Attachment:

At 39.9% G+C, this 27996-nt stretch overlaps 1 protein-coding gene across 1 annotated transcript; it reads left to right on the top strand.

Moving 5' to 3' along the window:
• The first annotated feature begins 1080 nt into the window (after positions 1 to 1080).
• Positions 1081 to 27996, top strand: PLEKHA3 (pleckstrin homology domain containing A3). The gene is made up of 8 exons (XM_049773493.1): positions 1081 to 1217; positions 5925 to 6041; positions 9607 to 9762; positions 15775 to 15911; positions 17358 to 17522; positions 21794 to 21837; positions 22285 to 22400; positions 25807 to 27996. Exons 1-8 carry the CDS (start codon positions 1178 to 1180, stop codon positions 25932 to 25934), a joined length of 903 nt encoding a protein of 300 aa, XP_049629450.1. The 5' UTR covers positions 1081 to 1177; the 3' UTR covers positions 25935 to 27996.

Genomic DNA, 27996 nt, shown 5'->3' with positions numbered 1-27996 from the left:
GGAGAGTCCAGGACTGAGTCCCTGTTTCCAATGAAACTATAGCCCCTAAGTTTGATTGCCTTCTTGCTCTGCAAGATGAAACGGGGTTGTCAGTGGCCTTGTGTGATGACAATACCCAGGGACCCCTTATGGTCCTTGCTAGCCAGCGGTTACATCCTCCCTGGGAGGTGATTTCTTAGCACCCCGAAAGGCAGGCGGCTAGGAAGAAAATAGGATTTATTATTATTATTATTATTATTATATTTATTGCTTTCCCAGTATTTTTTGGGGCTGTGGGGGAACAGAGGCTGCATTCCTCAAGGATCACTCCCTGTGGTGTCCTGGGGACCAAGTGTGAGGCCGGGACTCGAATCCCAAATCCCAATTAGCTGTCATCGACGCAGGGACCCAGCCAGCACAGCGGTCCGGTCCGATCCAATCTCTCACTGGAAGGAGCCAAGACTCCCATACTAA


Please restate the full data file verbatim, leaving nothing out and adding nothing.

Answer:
At 39.9% G+C, this 27996-nt stretch overlaps 1 protein-coding gene across 1 annotated transcript; it reads left to right on the top strand.

Moving 5' to 3' along the window:
• The first annotated feature begins 1080 nt into the window (after positions 1 to 1080).
• Positions 1081 to 27996, top strand: PLEKHA3 (pleckstrin homology domain containing A3). The gene is made up of 8 exons (XM_049773493.1): positions 1081 to 1217; positions 5925 to 6041; positions 9607 to 9762; positions 15775 to 15911; positions 17358 to 17522; positions 21794 to 21837; positions 22285 to 22400; positions 25807 to 27996. Exons 1-8 carry the CDS (start codon positions 1178 to 1180, stop codon positions 25932 to 25934), a joined length of 903 nt encoding a protein of 300 aa, XP_049629450.1. The 5' UTR covers positions 1081 to 1177; the 3' UTR covers positions 25935 to 27996.

Genomic DNA, 27996 nt, shown 5'->3' with positions numbered 1-27996 from the left:
GGAGAGTCCAGGACTGAGTCCCTGTTTCCAATGAAACTATAGCCCCTAAGTTTGATTGCCTTCTTGCTCTGCAAGATGAAACGGGGTTGTCAGTGGCCTTGTGTGATGACAATACCCAGGGACCCCTTATGGTCCTTGCTAGCCAGCGGTTACATCCTCCCTGGGAGGTGATTTCTTAGCACCCCGAAAGGCAGGCGGCTAGGAAGAAAATAGGATTTATTATTATTATTATTATTATTATATTTATTGCTTTCCCAGTATTTTTTGGGGCTGTGGGGGAACAGAGGCTGCATTCCTCAAGGATCACTCCCTGTGGTGTCCTGGGGACCAAGTGTGAGGCCGGGACTCGAATCCCAAATCCCAATTAGCTGTCATCGACGCAGGGACCCAGCCAGCACAGCGGTCCGGTCCGATCCAATCTCTCACTGGAAGGAGCCAAGACTCCCATACTAA